Finally, the gloves had come off. He’d been told pointedly that he might find other government employment difficult to obtain. This had almost put his back up, because it was common knowledge that he’d set his sights on the Justice Department. In the end, he’d said he would try it for a few years if he could continue his law education. By that time, he’d been dealing with the Chief’s right-hand man, Dzule Peruge, and Peruge had evinced profound delight at this prospect.

  “The Agency needs men with legal training,” Peruge said. “We need them desperately at times.”

  Peruge’s next words had startled Janvert.

  “Has anyone ever told you that you could pass for a teen-ager? That could be very useful, especially in someone with legal training.” This last had come out with all the overtones of an afterthought.

  The facts were that Janvert had always been kept too busy to complete his valuable legal training. “Maybe next year, Shorty. You can see for yourself how crucial your present case is. Now, I want you and Clovis –”

  That had been how he’d first met Clovis, who also had that useful appearance of youth. Sometimes, she’d been his sister; other times they’d been runaway lovers whose parents “didn’t understand.”

  The realization had come rather slowly to Janvert that the file he had found and read was more sensitive than he had imagined and that a probable alternative to his joining the Agency had been a markerless grave in some southern swamp. He had never participated in a “swamping,” as Agency old-timers put it, but he knew for a fact that they occurred.

  That’s how it was in the Agency, he learned.

  The Agency.

  No one ever called it anything else. The Agency’s economic operations, the spying and other forms of espionage only confirmed Janvert’s early cynicism. He saw the world without masks, telling himself that the great mass of his fellows had no realization whatsoever that they already lived in what was, for all intents and purposes, a police state. This had been inevitable from the formation of the first police state that achieved any degree of world power. The only apparent way to oppose a police state was by forming another police state. It was a condition that fostered its mimic forces on all sides (so Clovis Carr and Edward Janvert agreed). Everything they saw in the society took on police-state character. Janvert said it. “This is the time of the police states.”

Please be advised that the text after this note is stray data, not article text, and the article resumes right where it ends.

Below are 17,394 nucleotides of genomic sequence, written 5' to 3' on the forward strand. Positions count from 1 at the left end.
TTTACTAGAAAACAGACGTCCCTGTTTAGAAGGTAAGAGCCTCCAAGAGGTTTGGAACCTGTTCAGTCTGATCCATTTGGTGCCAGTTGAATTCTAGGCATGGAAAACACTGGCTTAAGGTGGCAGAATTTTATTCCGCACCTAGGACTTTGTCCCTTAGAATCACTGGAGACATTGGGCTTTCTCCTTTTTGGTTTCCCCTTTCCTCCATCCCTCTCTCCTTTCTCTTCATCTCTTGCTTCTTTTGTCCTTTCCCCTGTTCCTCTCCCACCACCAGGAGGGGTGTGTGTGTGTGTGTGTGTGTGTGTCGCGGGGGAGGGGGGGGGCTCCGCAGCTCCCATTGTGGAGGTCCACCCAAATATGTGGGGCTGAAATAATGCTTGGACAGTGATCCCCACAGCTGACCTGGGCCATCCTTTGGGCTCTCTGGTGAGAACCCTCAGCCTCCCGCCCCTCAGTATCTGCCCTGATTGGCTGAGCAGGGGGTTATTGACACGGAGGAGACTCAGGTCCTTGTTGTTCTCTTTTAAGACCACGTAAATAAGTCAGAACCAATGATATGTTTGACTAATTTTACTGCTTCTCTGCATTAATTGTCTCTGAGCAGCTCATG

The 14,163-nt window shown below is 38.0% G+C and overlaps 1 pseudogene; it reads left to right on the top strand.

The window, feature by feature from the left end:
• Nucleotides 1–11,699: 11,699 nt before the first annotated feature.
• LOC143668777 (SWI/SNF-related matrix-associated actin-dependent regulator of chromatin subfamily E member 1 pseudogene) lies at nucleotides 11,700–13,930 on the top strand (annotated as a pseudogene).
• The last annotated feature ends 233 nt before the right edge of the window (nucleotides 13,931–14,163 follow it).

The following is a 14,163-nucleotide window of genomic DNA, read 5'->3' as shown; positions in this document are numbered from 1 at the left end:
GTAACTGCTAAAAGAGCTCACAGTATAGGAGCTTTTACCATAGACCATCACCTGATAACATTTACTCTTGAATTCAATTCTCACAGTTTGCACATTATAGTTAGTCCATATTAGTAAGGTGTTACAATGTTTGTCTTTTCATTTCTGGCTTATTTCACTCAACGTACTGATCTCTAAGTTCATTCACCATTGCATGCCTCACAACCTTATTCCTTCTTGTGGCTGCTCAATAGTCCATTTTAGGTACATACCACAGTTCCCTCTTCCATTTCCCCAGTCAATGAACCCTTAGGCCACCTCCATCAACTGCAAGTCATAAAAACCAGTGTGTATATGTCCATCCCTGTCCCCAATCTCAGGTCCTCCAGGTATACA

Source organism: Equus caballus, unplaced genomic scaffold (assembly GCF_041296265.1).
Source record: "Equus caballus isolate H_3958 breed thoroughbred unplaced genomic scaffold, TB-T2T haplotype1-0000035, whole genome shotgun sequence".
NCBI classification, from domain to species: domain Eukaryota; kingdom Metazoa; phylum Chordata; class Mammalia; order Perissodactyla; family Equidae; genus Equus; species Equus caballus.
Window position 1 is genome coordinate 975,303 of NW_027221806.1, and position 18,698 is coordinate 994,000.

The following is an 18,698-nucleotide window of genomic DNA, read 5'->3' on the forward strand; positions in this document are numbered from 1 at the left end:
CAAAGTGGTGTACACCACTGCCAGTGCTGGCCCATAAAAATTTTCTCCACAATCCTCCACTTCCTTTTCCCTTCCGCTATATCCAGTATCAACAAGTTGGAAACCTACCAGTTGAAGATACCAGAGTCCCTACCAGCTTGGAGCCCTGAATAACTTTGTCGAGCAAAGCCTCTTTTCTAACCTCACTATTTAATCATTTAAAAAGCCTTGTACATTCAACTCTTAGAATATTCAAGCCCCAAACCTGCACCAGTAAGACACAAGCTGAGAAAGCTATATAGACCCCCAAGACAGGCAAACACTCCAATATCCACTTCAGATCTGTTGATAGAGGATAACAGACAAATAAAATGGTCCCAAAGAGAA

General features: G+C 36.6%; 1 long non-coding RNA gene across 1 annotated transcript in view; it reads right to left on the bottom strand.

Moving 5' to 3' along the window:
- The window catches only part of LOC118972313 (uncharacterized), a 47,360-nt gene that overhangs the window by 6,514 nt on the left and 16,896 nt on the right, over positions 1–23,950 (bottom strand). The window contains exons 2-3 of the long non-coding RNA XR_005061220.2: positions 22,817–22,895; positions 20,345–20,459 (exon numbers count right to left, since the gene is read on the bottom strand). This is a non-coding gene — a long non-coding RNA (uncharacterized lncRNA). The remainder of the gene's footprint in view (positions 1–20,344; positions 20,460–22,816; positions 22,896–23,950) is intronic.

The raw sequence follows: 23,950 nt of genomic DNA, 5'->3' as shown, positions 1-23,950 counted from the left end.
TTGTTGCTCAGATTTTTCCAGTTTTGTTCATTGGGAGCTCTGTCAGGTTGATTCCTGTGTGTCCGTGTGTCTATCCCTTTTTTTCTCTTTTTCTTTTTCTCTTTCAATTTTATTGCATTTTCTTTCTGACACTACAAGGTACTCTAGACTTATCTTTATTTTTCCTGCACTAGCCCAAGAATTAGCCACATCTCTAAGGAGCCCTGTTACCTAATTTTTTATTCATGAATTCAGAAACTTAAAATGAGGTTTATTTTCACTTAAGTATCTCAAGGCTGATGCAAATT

They made this a tenet of their pact to leave the Agency together at the first opportunity. That their feelings for each other and the pact thus engendered were dangerous, they had no doubts. To leave the Agency would require new identities and a subsequent life of obscurity whose nature they understood all too well. Agents left the service through death in action or a carefully guarded retirement – or they sometimes just disappeared and, somehow, all of their fellows got the message not to ask questions. The most persistent retirement rumor in the Agency mentioned the farm; decidedly not Hellstrom’s farm. It was, instead, a carefully supervised rest home that none located with precise geography. Some said northern Minnesota. The story described high fences, guards, dogs, golf, tennis, swimming, splendid fishing on an enclosed lake, posh private cabins for “guests,” even quarters for married couples, but no children. Having children in this business was considered equal to a death sentence.

  Both Carr and Janvert agreed they wanted children. Escape would have to occur while they were overseas together, they decided. Forged papers, new faces, money, the requisite language facility – all of the physical necessities were within reach except one: the opportunity. And never once did they suspect adolescent fantasy in such dreams – nor in the work that occupied their lives. They would escape – someday.